| Model name (from paper) | Description | Separate vocals or multi-instrument? | Command for training | |-------------------------|---------------------------------------------------------|--------------------------------------|-----------------------------------------------| | M1 | Baseline Wave-U-Net model | Vocals |

| | M2 | M1 + difference output layer | Vocals |
python with cfg.baseline_diff
| | M3 | M2 + proper input context | Vocals |
python with cfg.baseline_context
| | M4 | BEST-PERFORMING: M3 + Stereo I/O | Vocals |
python with cfg.baseline_stereo
| | M5 | M4 + Learned upsampling layer | Vocals |
python with cfg.full
| | M6 | M4 applied to multi-instrument sep. | Multi-instrument |
python with cfg.full_multi_instrument
| | M7 | Wave-U-Net model to compare with SotA models U7,U7a | Vocals |
python with cfg.baseline_comparison
| | U7 | U-Net replication from prior work, audio-based MSE loss | Vocals |
python with cfg.unet_spectrogram
| | U7a | Like U7, but with L1 magnitude loss | Vocals |
python with cfg.unet_spectrogram_l1


We also include the following models not part of the paper (also with pre-trained weights for download!):

| Model name (not in paper)| Description | Separate vocals or multi-instrument? | Command for training | |-------------------------|---------------------------------------------------------|--------------------------------------|-----------------------------------------------| | M5-HighSR | M5 with 44.1 KHz sampling rate | Vocals |

python with cfg.full_44KHz

M5-HighSR is our best vocal separator, reaching a median (mean) vocal/acc SDR of 4.95 (1.01) and 11.16 (12.87), respectively.

Test trained models on songs!

We provide a pretrained versions of models M4, M6 and M5-HighSR so you can separate any of your songs right away.

Downloading our pretrained models

Download our pretrained models here. Unzip the archive into the

subfolder in this repository, so that you have one subfolder for each model (e.g.

Run pretrained models

For a quick demo on an example song with our pre-trained best vocal separation model (M5-HighSR), one can simply execute

python with cfg.full_44KHz

to separate the song "Mallory" included in this repository's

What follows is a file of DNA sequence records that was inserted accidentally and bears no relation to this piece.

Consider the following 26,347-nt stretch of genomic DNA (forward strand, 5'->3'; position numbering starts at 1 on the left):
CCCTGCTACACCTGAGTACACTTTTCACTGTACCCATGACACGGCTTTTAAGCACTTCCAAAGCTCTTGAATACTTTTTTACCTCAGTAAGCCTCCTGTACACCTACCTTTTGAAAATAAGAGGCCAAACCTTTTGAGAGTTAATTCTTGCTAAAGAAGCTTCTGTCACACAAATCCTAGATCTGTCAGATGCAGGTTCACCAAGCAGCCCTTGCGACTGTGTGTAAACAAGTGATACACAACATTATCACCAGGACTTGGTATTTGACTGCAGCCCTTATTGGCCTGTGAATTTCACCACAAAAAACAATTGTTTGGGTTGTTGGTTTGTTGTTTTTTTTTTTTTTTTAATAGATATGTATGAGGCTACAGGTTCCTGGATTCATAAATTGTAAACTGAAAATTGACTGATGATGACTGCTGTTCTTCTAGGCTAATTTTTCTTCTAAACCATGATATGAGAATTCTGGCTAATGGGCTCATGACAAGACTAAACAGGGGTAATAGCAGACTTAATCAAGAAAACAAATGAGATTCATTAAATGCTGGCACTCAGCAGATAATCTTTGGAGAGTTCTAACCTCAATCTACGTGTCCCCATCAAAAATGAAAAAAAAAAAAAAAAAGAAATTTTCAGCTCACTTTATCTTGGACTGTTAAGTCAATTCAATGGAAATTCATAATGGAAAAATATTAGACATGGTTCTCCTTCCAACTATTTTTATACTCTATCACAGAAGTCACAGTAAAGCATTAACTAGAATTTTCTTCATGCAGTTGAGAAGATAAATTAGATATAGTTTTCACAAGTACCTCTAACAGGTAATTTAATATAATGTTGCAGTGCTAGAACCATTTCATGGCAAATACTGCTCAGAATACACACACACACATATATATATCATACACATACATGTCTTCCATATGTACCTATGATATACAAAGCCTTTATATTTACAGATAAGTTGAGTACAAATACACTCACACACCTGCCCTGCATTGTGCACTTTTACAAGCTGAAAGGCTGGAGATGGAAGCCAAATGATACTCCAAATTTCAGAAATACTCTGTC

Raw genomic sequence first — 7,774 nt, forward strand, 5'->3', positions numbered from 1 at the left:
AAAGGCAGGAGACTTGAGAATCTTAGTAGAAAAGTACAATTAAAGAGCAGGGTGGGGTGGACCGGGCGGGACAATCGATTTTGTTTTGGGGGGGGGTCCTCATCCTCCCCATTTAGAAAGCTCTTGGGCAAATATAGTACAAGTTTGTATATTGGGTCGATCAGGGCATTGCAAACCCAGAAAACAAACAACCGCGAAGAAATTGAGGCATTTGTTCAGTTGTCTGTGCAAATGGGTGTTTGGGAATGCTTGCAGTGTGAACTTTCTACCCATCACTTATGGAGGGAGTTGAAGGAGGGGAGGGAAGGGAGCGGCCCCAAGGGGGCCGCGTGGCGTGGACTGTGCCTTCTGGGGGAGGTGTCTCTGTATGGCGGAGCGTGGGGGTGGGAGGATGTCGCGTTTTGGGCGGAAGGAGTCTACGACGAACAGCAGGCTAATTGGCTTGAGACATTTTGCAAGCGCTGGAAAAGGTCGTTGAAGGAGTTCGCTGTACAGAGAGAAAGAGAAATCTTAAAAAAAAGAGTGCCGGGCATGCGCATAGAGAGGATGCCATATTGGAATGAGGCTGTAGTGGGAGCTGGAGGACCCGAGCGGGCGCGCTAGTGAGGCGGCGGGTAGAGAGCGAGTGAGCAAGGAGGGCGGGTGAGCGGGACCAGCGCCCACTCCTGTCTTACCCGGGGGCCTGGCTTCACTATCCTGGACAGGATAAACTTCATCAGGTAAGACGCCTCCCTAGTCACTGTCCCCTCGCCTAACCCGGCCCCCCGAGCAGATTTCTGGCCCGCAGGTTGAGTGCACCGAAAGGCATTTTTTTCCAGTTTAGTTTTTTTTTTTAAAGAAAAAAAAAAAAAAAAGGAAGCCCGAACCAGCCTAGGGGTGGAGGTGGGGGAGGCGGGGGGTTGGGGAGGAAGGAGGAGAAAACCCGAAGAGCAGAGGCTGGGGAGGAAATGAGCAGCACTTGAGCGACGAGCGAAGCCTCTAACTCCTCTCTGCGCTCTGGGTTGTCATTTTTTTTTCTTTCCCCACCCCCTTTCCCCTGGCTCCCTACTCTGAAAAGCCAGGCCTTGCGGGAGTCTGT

subfolder into vocals and accompaniment. The output will be saved next to the input file.

To apply our pretrained model to any of your own songs, simply point to its audio file path using the


python with cfg.full_44KHz input_path="/mnt/medien/Daniel/Music/Dark Passion Play/Nightwish - Bye Bye Beautiful.mp3"

If you want to save the predictions to a custom folder instead of where the input song is, just add the


python with cfg.full_44KHz input_path="/mnt/medien/Daniel/Music/Dark Passion Play/Nightwish - Bye Bye Beautiful.mp3" output_path="/home/daniel"

If you want to use other pre-trained models we provide (such as our multi-instrument separator) or your own ones, point to the location of the Tensorflow checkpoint file using the

parameter, making sure that the model configuration (here:
) matches with the model saved in the checkpoint. As an example for our pre-packaged multi-instrument model:

python with cfg.full_multi_instrument model_path="checkpoints/full_multi_instrument/full_multi_instrument-134067" input_path="/mnt/medien/Daniel/Music/Dark Passion Play/Nightwish - Bye Bye Beautiful.mp3" output_path="/home/daniel"

Known issues / Troubleshooting

MacOS: If matplotlib gives errors upon being imported, see this issue and that issue for solutions.

During the preparation of the MUSDB dataset, conversion to WAV can sometimes halt because of an ffmpeg process freezing that is used within the musdb python package to identify the datasets mp4 audio streams. This seems to be an error occurring upon the subprocess.Popen() used deep within the stempeg library. Due to its random nature, it is not currently known how to fix this. I suggest regenerating the dataset again if this error occurs.